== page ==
– If there is a moral law, then there must be a moral law giver
Most people can accept the first two premises pretty readily, but will have trouble with the last statement. Why does a moral law necessitate a moral law giver?
Ravi Zacharias gives an answer to this question here.
“You may ask, Why does assuming a moral law necessitate a moral lawgiver? Because every time the question of evil is raised, it is either by a person or about a person—and that implicitly assumes that the question is a worthy one. But it is a worthy question only if people have intrinsic worth, and the only reason people have intrinsic worth is that they are the creations of One who is of ultimate worth. That person is God. So the question self-destructs for the naturalist or the pantheist. The question of the morality of evil or pain is valid only for a theist.
And only in Christian theism is love preexistent within the Trinity, which means that love precedes human life and becomes the absolute value for us. This absolute is ultimately found only in God, and in knowing and loving God we work our way through the struggles of pain, knowing of its ultimate connection to evil and its ultimate destruction by the One who is all-good and all-loving; who in fact has given us the very basis for the words good and love both in concept and in language.”
When people ask the question, “Why do bad things happen to good people,” they are making the assumption that people have a worth or value to them that would necessitate a different set of circumstances than they are currently experiencing. Morality such as that can only spring from consciousness and requires a conscious mind to understand and act upon. Consciousness does not spring from unconsciousness and has never been demonstrated to do so. Whether you believe in morality deriving from the individual, the community, or from God, all require a conscious moral law giver behind it. Even if you were to believe morality can originate in an unconscious Nature, it still requires a conscious mind to derive that morality from it as well as make choices based on those principles derived. A moral law requires a moral law giver.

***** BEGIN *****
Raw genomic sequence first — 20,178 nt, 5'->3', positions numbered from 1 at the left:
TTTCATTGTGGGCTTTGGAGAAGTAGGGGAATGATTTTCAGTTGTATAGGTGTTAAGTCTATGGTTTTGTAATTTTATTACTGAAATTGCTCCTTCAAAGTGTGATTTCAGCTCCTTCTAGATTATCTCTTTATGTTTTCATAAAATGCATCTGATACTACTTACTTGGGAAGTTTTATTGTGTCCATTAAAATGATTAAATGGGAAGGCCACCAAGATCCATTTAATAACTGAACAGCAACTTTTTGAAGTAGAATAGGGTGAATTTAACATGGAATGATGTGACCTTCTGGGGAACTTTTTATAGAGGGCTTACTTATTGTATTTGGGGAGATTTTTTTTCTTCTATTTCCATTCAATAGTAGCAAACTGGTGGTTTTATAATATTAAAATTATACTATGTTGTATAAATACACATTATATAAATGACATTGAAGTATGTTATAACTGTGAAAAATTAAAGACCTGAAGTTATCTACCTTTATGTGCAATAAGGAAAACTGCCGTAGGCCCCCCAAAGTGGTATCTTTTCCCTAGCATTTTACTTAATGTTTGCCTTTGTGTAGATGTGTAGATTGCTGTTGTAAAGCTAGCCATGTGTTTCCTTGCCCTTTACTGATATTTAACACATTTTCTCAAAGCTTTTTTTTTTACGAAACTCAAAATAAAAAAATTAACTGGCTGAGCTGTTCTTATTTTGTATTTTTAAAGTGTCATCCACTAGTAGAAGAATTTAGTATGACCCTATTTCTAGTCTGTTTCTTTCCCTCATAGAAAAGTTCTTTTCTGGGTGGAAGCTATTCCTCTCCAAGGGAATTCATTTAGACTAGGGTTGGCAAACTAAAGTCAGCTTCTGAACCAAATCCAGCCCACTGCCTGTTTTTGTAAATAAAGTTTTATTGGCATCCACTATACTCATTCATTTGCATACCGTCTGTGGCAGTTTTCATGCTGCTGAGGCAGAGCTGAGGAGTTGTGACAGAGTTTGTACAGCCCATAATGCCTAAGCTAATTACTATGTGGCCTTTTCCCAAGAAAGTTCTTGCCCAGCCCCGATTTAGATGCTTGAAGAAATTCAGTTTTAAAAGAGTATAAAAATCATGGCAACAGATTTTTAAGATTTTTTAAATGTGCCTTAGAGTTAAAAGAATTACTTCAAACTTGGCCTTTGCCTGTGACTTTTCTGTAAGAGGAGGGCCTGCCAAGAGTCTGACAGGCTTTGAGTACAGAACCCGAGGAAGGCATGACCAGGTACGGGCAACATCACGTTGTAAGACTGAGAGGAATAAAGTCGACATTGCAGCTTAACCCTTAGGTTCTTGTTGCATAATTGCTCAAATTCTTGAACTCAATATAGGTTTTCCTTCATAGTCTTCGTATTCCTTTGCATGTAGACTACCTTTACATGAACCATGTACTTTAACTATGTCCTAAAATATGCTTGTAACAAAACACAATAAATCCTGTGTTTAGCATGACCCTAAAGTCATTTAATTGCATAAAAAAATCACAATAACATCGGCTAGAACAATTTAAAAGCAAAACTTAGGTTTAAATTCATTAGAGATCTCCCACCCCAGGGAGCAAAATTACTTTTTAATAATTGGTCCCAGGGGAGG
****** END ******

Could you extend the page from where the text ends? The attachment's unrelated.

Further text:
Even more than this, though, is the question: Why does the moral law giver have to be God? (See Ravi’s anwswer here.) In my own words, consider this argument:
– Any meaningful system of morality must be objective.
– Objective morals can only come from God.
– Therefore only God can give any meaningful system of morality.
Any system of morality that exists must be objective in order to have any meaning beyond the individual. Otherwise, what is to say an individual like Hitler has an immoral or lesser moral system than a person like Mother Teresa? Many people will appeal to a group morality of some kind, saying that most people will agree with the morality of Mother Teresa over Hitler – therefore making Mother Teresa’s morals correct. However, that is the equivalent of saying that either power or popularity are the determining factors for morality, which can lead to some very disturbing consequences. Slavery was one of those disturbing consequences. Slavery both existed and was eventually eliminated in Western society because of the culture’s changing majority opinion on that issue. Are we to then say that both societies were correct in their views on slavery? I would certainly hope not. In my other example, if the majority of people were to agree with Hitler over Mother Teresa, it would then follow that Hitler’s actions were moral. Most people will reject that conclusion, and therefore must reject its premise as well. Any system of morality must be objective if it is to have any real meaning.
So why can objective morals only come for God? This because an objective set of morals can only come from an objective source. Anything else would be a contradiction in terms. A subjective source cannot create an objective standard because, by definition, it is subject to something else. People are finite creatures, subject to the laws of nature. There are certain things we cannot transcend. So we cannot be that objective source. Objective morals have to be true regardless of a person’s subjective circumstances. So what are we left with? God is the only entity who is able to fit the criteria of an objective source because by definition, He is the only entity who is eternal, self-existent, and whose reason for existing is in Himself and not to anything else outside of Himself. Objective morality is an outworking of His character and nature, not something that He Himself is subservient to.
Evil cannot exist as a moral category without bringing God into the picture. Moral categories do exist. Therefore, God exists.
2. God Can’t Eliminate All Evil without Eliminating You